Ah Rome. I love it so. After spending a few weeks in Western Europe and then a few days in Eastern Europe, we flew to Rome and got our first taste of Southern Europe. After the tidy streets of Paris and London, and the ancient feeling in Prague and Krakow, the chaos of Rome was a completely new experience. I was all about it.
I vividly remember the busy streets. Hundreds of cars jammed onto narrow roads honking at each other and yelling (good-naturedly) in Italian. On top of that were the motorbikes. Dozens upon dozens expertly weaving in and out of traffic with almost no regard for their own safety. Even more impressive was this was all done on old cobblestone streets. Rome was loud and energetic and distinctly alive. I was simultaneously overwhelmed and at peace with it all.
The Italian leg of our Europe trip in 2012 was also when we finally allowed ourselves to indulge in food. We had spent the entirety of the trip getting by on street food like sandwiches and kebabs from random vendors. In Italy, all that went out the window. You come for the sights, sure, but the real reason anyone visits Italy is the food and wine. Our first evening we found a tiny pizza place and – obviously – each ordered our own pie. They were about a foot in diameter, thin crispy crust, covered in delicious sauce and gooey cheese. We both finished the entire thing.
It was during this first meal that I actually almost got in a fight with an American girl at the table next to us. We overheard her loudly telling her companions “well this is the part of the trip where I won’t spend a lot of money on food. I just don’t want to eat all those carbs.”
Girl. You’re in Italy. Haven’t you seen or read Eat Pray Love? Have a love affair with carbs for a few days. It won’t kill you.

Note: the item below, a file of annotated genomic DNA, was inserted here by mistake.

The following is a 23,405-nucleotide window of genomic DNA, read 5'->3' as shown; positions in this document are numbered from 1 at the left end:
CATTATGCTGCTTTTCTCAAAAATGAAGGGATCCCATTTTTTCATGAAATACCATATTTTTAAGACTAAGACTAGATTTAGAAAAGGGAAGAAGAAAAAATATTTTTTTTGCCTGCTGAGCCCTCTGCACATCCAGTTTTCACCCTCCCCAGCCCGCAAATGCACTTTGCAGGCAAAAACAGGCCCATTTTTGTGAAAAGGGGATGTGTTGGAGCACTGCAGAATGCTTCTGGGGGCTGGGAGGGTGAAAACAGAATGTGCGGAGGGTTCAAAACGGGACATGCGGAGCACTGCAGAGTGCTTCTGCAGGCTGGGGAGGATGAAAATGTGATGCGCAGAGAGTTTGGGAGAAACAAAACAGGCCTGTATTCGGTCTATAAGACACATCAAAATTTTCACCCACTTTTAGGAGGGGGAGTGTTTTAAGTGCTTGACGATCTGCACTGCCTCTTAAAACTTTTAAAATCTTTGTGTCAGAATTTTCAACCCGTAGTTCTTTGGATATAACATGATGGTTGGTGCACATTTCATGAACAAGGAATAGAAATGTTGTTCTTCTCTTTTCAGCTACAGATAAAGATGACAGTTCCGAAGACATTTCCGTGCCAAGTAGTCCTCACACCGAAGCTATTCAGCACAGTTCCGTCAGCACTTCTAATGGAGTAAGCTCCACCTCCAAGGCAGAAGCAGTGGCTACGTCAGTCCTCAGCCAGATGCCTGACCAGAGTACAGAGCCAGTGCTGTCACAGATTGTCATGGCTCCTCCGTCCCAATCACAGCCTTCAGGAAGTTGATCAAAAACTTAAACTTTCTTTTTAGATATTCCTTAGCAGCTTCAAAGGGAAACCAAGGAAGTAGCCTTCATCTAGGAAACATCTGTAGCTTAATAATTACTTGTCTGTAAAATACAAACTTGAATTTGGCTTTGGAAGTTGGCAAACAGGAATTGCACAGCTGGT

Aside from that majestic margarita pizza, we enjoyed some of the best food I’ve ever had in Rome. Homemade pasta perfectly al dente in simple tomato sauce that tasted like angels had made it. Marinated artichokes. Fresh cannolis. Sean got veal and promptly lost his mind in a sort of happy food coma. Meanwhile, I had house specialty ravioli that is currently making my mouth water. Italians love food and love sharing it with the world. It became our standard for the week to order full three-course meals plus coffee and dessert. I can’t remember another time in my adult life where I consumed so much food in such a small amount of time. Absolutely worth it.
Rome is one of those cities that looks large on a map, but once you start walking around, you realize it’s pretty compact. In our short time, we managed to see the Trevi Fountain, Roman Forum, St. Peter’s Bascillica, and Pantheon.
We spent the morning of the second day at the Vatican, which I’ll write about next month because that’s it’s own post in it of itself. I HAVE A LOT OF THOUGHTS. (Who’s surprised? No one? Mmkay.) In the afternoon, we went to the Collusseum. Now, for anyone who doesn’t know, my husband Sean is a huge history buff. He loves the Greeks the most, with the Romans taking a close second. I live in fear of the day when we finally go to Greece that he’ll strip down to his underwear a la Gerard Butler in 300, don a cape, grab a Spartan shield and run around Thermopylae screaming “TONIGHT WE DINE IN HELL!”
Anyway. Seeing the Collusseum was a lifelong dream of his. We spent several hours wandering through the ruins of ancient halls, listening to the tour guides explain how things worked in the age of Gladiators, tried to put our feet as close to the reconstrued floor as we could, and trying our hardest not to scream “ARE YOU NOT ENTERTAINED?!”
Apparently, the ancient world brings out our barbaric side.
Our week in Italy also marks a monumental shift in me. It is the country that taught me how to drink red wine. Keep in mind, I was just 22 and hadn’t really sunk my teeth into the wine world. Much like California taught me about “real” Zinfindel, Italy taught me what good red wine looks like. Up until that point in my life, I was fiercely loyal to white wine, but I knew that wouldn’t fly in Italy.
I started off just ordering the house red, and quickly discovered what I really didn’t like was Merlot. For some reason that was the only red wine that seemed to be around when I wanted a taste. And now, being a bit more familiar with wine, I think what I REALLY don’t like is anything with tobacco notes. But at the time, I was shocked by how much I loved these full-bodied Italian red wines. This shift in opinion solidified in my when we got to Tuscany and I discovered one of my holy grails: Chianti Classic.
It’s been almost five years since we’ve been to Italy, and that’s far, far too long. Perhaps we will return sometime soon, but for now, I’ll just have to sit back with a bottle of red wine and dream about that wonderful week.